The St. Baldrick’s Foundation, the largest private funder of childhood cancer research grants, has awarded a fourth year of funding to the UC Santa Cruz Genomics Institute to support the Treehouse Childhood Cancer Initiative. The $400,000 grant from the Emily Beazley Kures for Kids Fund recognizes the Treehouse Initiative’s efforts to bring the power of genomics and big-data analytics to bear on the challenge of finding effective treatments for children with cancer.
“We are very grateful to St. Baldrick’s and the Emily Beazley Kures for Kids Fund for believing in us,” said Olena Vaske, assistant professor of molecular, cell, and developmental biology at UC Santa Cruz. “We hope that our work will lead to better treatments and eventually cures for every child with cancer.”
Vaske cofounded the Treehouse Childhood Cancer Initiative with David Haussler, professor of biomolecular engineering and director of the Genomics Institute. She holds the Colligan Presidential Chair in Pediatric Genomics at UC Santa Cruz.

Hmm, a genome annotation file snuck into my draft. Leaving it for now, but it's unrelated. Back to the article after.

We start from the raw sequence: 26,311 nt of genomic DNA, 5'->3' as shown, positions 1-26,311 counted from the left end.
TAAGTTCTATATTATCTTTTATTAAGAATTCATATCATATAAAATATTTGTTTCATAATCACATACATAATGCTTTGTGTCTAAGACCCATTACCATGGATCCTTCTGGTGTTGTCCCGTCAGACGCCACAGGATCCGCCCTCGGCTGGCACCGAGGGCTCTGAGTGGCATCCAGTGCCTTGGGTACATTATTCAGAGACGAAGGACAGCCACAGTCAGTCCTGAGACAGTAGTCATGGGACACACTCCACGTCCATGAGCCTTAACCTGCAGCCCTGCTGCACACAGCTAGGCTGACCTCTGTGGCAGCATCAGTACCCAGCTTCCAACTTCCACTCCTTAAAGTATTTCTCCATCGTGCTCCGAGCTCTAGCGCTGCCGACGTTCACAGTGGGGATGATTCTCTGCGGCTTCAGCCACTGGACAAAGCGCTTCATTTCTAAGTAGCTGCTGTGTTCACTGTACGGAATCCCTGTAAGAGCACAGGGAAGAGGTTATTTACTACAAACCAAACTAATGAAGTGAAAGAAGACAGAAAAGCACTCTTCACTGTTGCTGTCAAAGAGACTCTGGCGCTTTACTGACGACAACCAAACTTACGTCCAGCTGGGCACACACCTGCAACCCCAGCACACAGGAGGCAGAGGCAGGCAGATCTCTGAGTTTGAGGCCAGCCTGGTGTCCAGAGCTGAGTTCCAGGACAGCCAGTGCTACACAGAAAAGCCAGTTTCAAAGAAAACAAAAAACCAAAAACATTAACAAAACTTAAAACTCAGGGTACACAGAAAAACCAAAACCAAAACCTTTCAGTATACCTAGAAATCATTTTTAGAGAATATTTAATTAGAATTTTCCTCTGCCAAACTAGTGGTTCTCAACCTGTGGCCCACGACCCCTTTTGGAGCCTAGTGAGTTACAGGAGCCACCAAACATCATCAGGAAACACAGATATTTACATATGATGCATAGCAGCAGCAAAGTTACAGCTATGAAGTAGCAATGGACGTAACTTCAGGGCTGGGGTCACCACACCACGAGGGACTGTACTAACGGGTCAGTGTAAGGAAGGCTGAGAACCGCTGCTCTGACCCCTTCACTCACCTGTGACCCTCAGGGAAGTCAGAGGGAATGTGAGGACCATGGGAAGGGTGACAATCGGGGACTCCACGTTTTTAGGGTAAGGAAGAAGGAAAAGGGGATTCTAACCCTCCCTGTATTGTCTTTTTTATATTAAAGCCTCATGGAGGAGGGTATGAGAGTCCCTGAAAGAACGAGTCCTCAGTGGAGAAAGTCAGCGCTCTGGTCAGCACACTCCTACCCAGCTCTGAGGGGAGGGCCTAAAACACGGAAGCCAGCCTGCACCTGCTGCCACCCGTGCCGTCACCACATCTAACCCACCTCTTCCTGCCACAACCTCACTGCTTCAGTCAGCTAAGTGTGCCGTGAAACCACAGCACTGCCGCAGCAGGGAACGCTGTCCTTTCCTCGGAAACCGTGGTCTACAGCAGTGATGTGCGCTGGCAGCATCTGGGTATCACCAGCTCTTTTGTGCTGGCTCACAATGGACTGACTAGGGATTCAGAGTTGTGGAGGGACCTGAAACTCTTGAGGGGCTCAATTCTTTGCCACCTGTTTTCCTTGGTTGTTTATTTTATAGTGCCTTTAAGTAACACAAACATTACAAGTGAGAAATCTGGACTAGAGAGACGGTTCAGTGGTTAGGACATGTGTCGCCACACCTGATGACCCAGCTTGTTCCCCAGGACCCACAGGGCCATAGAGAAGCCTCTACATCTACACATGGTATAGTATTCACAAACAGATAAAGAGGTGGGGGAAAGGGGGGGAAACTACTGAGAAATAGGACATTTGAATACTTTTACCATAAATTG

The Treehouse Childhood Cancer Initiative partners with clinical teams and hospitals that care for children with rare and hard-to-treat cancers, providing comparative genomic analysis to help inform treatment decisions. To improve the scientific rigor of their analysis, the Treehouse team is also focusing on validating the genomics findings through laboratory research in pediatric cancer models. This research could pave the way for the team’s innovative precision medicine genomics approach to be integrated as part of standard care within the clinic.
The Emily Beazley Kures for Kids Fund Hero Award is a special honor recognizing the ongoing work of the Treehouse team. Emily Beazley was diagnosed with Stage III T-cell lymphoblastic non-Hodgkin’s lymphoma, an extremely aggressive cancer. She stayed positive and inspirational throughout her three relapses. The Kures for Kids Fund, which she named, is dedicated to making sure that research thrives and brings new options for children like Emily.
“At Treehouse, we are dedicated to this goal and will use the support we receive to bring comparative genomics insights to the most difficult of cases,” Vaske said.